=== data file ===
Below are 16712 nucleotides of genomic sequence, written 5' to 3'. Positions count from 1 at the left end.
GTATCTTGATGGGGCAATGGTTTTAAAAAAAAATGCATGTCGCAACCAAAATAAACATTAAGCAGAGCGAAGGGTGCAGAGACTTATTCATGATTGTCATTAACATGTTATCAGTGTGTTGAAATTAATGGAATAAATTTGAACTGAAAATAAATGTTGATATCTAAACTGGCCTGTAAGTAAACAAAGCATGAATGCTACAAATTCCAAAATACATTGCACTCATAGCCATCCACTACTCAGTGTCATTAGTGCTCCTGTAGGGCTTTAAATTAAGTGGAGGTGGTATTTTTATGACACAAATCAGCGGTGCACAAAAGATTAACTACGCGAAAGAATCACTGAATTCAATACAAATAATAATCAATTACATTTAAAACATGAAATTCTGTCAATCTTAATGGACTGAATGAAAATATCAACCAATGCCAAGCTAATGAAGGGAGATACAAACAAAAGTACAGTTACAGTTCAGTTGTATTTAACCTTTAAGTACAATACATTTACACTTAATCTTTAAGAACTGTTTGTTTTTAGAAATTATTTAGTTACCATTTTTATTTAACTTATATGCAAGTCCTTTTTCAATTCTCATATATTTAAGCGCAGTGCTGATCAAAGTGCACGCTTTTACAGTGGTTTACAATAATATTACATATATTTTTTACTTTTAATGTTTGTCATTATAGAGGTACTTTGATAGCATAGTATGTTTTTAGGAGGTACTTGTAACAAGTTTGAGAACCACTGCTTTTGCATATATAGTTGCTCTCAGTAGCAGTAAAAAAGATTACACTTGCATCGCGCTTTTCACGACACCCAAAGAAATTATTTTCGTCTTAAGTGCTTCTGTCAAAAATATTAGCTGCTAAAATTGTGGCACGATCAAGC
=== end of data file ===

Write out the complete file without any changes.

Below are 16712 nucleotides of genomic sequence, written 5' to 3'. Positions count from 1 at the left end.
GTATCTTGATGGGGCAATGGTTTTAAAAAAAAATGCATGTCGCAACCAAAATAAACATTAAGCAGAGCGAAGGGTGCAGAGACTTATTCATGATTGTCATTAACATGTTATCAGTGTGTTGAAATTAATGGAATAAATTTGAACTGAAAATAAATGTTGATATCTAAACTGGCCTGTAAGTAAACAAAGCATGAATGCTACAAATTCCAAAATACATTGCACTCATAGCCATCCACTACTCAGTGTCATTAGTGCTCCTGTAGGGCTTTAAATTAAGTGGAGGTGGTATTTTTATGACACAAATCAGCGGTGCACAAAAGATTAACTACGCGAAAGAATCACTGAATTCAATACAAATAATAATCAATTACATTTAAAACATGAAATTCTGTCAATCTTAATGGACTGAATGAAAATATCAACCAATGCCAAGCTAATGAAGGGAGATACAAACAAAAGTACAGTTACAGTTCAGTTGTATTTAACCTTTAAGTACAATACATTTACACTTAATCTTTAAGAACTGTTTGTTTTTAGAAATTATTTAGTTACCATTTTTATTTAACTTATATGCAAGTCCTTTTTCAATTCTCATATATTTAAGCGCAGTGCTGATCAAAGTGCACGCTTTTACAGTGGTTTACAATAATATTACATATATTTTTTACTTTTAATGTTTGTCATTATAGAGGTACTTTGATAGCATAGTATGTTTTTAGGAGGTACTTGTAACAAGTTTGAGAACCACTGCTTTTGCATATATAGTTGCTCTCAGTAGCAGTAAAAAAGATTACACTTGCATCGCGCTTTTCACGACACCCAAAGAAATTATTTTCGTCTTAAGTGCTTCTGTCAAAAATATTAGCTGCTAAAATTGTGGCACGATCAAGC